Alien hunters detect mystery signal coming from the closest star system

CSIRO's Parkes radio telescope, also called The Dish, located in Australia.
CSIRO's Parkes radio telescope, also called The Dish, located in Australia. (Image credit: CSIRO/A. Cherney)

Astronomers hunting for radio signals from alien civilizations have detected an "intriguing signal" from the direction of Proxima Centauri, the nearest star system to the sun, The Guardian reported.

The researchers are still preparing a paper on the discovery, and the data has not been made public, according to The Guardian. But the signal is reportedly a narrow beam of 980 MHz radio waves detected in April and May 2019 at the Parkes telescope in Australia. The Parkes telescope is part of the $100 million Breakthrough Listen project to hunt for radio signals from technological sources beyond the solar system. The 980 MHz signal appeared once and was never detected again. That frequency is important because, as Scientific American points out, that band of radio waves is typically lacking signals from human-made craft and satellites.

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Breakthrough Listen detects unusual radio signals all the time — between Earthly sources, the sun's natural radio output and natural sources beyond the solar system, there are a lot of radio waves bouncing around out there. But this signal appears to have come directly from the Proxima Centauri system, just 4.2 light-years from Earth. Even more tantalizing: The signal reportedly shifted slightly while it was being observed, in a way that resembled the shift caused by the movement of a planet. Proxima Centauri has one known rocky world 17% larger than Earth, and one known gas giant.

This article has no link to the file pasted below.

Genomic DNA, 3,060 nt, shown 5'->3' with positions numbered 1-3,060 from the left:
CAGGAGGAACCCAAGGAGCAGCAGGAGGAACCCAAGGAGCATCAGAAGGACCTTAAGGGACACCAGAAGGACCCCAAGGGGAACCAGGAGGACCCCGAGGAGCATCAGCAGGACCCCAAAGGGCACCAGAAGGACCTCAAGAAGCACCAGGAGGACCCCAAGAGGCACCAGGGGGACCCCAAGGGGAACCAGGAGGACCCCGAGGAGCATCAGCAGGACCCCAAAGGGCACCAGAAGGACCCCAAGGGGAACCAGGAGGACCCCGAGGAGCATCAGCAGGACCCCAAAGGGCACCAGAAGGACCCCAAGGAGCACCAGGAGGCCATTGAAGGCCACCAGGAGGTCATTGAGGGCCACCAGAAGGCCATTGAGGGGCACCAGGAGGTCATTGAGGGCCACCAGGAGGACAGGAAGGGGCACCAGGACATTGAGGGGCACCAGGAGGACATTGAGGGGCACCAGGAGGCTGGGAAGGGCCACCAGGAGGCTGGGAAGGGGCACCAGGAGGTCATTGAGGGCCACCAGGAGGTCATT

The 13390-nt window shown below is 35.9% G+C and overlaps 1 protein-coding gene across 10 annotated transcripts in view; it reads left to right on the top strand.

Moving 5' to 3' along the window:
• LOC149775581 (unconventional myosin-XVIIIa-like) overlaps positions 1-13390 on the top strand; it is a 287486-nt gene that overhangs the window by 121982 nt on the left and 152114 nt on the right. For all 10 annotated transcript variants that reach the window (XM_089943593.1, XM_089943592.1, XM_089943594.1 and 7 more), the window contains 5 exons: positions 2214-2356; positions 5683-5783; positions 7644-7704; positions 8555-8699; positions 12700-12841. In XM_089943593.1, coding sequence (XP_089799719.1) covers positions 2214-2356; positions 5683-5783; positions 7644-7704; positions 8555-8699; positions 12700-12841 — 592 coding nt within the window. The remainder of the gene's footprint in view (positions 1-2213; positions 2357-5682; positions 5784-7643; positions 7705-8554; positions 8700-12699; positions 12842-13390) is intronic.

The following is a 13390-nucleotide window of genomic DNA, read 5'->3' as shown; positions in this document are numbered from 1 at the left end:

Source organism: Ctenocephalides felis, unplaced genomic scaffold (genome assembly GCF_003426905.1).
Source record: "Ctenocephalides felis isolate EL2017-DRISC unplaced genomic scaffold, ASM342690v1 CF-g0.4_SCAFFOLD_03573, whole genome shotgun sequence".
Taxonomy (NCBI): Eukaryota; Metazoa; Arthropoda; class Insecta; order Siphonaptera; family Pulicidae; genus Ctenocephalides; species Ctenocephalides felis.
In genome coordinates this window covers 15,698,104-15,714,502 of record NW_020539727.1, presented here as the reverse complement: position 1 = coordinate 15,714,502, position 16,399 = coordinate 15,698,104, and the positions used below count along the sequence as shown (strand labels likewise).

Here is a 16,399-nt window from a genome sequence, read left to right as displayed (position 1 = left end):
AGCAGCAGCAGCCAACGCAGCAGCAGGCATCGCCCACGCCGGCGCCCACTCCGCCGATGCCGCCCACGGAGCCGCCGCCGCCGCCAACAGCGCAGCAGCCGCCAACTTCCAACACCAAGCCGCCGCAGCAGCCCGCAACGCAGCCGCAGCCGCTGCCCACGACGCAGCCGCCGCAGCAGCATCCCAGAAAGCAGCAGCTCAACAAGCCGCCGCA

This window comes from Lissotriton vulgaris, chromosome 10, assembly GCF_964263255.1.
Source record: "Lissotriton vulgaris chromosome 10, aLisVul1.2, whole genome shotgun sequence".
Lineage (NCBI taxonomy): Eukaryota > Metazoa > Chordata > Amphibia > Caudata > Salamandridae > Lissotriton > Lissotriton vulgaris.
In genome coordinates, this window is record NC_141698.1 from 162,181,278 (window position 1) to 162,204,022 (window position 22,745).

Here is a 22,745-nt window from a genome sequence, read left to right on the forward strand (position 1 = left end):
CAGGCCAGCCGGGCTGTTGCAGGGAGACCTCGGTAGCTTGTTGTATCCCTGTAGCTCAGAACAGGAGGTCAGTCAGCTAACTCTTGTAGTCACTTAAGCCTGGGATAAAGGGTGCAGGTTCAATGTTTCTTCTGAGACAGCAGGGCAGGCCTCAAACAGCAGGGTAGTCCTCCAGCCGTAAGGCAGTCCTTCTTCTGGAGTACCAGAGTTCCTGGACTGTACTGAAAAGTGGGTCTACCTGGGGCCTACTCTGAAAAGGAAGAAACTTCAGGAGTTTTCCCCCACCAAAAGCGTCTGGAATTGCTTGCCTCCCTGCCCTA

The Guardian quoted an unnamed source with apparent access to the data on this signal as saying "It is the first serious candidate for an alien communication since the 'Wow! Signal,'" a famous radio signal detected in 1977 that also resembled a technosignature. But the Guardian cautioned that this signal is "likely to have a mundane origin too."

Such more mundane sources include a comet or its hydrogen cloud, which also could explain the Wow! Signal.

Penn State University's Sofia Sheikh, who led the analysis of the signal for Breakthrough Listen, voiced her excitement about it: "It's the most exciting signal that we've found in the Breakthrough Listen project, because we haven't had a signal jump through this many of our filters before," Sheikh told Scientific American, adding that the signal is now being referred to as Breakthrough Listen Candidate 1, or BLC1.

Related: 9 strange, scientific excuses for why humans haven't found aliens yet

An inherent challenge in searching for alien communications is that no one knows how aliens might communicate, and no one knows all the potential natural sources of radio waves in the universe. So when signals arrive that seem even plausibly technological and don't come with easy natural explanations, it's tempting to make the jump to aliens. So far, no data on this signal is public, and it's likely that even when it does become public there will be no conclusive answers; that's what happened with the Wow! Signal after all.

Originally published on Live Science.

Rafi Letzter
Staff Writer
Rafi joined Live Science in 2017. He has a bachelor's degree in journalism from Northwestern University’s Medill School of journalism. You can find his past science reporting at Inverse, Business Insider and Popular Science, and his past photojournalism on the Flash90 wire service and in the pages of The Courier Post of southern New Jersey.